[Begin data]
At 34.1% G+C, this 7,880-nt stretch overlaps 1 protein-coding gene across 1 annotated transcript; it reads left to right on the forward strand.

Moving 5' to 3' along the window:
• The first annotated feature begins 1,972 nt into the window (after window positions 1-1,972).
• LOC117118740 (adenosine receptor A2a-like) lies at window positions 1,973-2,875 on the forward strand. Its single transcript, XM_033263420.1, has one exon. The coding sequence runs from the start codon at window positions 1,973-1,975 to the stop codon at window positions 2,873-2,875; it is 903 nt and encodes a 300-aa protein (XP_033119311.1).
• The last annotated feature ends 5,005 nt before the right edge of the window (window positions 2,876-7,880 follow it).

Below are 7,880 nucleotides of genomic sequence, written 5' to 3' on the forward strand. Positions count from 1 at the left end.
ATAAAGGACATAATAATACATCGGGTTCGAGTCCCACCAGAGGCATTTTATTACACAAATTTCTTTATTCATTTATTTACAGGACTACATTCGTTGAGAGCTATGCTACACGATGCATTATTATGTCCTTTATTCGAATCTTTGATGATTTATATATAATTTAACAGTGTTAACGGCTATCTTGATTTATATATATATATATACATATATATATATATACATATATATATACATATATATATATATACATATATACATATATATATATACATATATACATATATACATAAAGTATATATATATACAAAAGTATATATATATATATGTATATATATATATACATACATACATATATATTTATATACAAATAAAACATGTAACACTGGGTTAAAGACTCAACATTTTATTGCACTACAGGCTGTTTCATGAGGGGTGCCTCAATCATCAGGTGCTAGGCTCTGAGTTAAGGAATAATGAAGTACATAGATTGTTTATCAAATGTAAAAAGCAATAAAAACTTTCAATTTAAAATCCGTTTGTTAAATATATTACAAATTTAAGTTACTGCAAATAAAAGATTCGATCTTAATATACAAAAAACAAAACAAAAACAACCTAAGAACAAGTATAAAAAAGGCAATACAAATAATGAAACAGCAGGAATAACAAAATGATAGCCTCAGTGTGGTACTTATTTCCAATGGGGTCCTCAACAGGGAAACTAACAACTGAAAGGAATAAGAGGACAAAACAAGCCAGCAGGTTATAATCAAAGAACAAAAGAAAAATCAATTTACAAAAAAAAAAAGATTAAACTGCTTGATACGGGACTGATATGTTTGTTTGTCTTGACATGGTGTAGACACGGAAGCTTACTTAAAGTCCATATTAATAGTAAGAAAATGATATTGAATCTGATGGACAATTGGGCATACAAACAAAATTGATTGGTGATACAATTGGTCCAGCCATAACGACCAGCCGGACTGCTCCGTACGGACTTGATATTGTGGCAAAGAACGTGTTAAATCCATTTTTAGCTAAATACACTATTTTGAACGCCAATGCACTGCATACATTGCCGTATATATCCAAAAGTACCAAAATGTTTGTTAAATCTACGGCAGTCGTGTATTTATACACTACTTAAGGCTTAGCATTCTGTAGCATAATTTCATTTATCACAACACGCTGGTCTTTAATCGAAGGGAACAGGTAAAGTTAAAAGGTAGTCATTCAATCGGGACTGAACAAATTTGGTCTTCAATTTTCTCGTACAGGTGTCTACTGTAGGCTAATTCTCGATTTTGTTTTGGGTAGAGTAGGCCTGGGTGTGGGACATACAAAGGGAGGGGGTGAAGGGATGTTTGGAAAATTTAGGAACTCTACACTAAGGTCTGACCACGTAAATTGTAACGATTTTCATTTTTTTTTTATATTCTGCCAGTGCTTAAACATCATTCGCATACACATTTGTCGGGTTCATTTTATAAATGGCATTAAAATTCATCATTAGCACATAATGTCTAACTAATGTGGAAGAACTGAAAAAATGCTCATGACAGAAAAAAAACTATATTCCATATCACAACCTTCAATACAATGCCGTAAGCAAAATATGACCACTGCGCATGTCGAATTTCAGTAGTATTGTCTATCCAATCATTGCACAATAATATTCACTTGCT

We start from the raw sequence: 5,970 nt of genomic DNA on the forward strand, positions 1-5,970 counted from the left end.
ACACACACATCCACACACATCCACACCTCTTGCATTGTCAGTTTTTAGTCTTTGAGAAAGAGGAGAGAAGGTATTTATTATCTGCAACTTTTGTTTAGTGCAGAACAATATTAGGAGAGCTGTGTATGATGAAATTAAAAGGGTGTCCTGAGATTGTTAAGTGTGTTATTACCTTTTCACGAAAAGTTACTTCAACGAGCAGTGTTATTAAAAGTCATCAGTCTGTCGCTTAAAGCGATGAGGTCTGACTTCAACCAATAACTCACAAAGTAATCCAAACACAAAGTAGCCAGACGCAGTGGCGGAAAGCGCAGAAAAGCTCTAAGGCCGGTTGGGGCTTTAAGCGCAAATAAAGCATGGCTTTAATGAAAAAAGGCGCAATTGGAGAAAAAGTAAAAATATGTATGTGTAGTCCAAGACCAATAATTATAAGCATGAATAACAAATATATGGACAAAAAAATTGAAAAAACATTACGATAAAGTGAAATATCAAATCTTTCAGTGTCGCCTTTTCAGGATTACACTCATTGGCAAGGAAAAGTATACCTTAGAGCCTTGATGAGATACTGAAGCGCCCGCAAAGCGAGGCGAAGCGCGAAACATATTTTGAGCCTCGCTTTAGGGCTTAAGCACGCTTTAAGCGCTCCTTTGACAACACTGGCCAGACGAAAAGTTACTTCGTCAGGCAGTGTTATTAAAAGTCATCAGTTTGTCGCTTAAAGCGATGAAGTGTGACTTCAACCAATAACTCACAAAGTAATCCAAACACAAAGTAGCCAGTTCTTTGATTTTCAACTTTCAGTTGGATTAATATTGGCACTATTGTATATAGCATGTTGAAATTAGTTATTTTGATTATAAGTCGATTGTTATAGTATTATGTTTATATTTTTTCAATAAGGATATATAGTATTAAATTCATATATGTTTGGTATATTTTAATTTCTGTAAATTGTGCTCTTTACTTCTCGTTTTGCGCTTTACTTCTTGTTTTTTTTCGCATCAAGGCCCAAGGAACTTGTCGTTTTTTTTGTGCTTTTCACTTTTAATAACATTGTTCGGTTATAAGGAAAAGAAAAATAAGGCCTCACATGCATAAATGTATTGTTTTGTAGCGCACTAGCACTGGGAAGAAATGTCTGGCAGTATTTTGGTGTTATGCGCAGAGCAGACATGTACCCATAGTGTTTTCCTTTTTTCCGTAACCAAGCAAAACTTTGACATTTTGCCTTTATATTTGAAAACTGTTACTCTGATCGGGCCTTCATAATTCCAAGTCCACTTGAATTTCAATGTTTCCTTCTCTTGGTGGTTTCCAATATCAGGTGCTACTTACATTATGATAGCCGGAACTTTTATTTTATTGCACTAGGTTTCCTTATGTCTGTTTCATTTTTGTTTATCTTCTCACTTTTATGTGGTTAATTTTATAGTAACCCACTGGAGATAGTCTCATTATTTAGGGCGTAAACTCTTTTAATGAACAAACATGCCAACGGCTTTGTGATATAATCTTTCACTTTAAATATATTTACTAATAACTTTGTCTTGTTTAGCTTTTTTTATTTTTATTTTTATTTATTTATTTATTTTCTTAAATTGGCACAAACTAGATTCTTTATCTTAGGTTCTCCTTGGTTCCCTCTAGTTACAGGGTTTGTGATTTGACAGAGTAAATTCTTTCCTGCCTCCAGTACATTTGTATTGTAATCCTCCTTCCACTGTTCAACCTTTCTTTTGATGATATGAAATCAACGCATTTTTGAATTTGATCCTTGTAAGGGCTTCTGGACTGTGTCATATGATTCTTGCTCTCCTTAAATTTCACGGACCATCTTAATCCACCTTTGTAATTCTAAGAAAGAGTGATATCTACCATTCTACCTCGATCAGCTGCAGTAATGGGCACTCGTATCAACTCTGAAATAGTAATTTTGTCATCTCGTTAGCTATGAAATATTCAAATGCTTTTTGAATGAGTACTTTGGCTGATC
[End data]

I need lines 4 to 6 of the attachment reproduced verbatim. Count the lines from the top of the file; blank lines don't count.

• LOC117118740 (adenosine receptor A2a-like) lies at window positions 1,973-2,875 on the forward strand. Its single transcript, XM_033263420.1, has one exon. The coding sequence runs from the start codon at window positions 1,973-1,975 to the stop codon at window positions 2,873-2,875; it is 903 nt and encodes a 300-aa protein (XP_033119311.1).
• The last annotated feature ends 5,005 nt before the right edge of the window (window positions 2,876-7,880 follow it).

Below are 7,880 nucleotides of genomic sequence, written 5' to 3' on the forward strand. Positions count from 1 at the left end.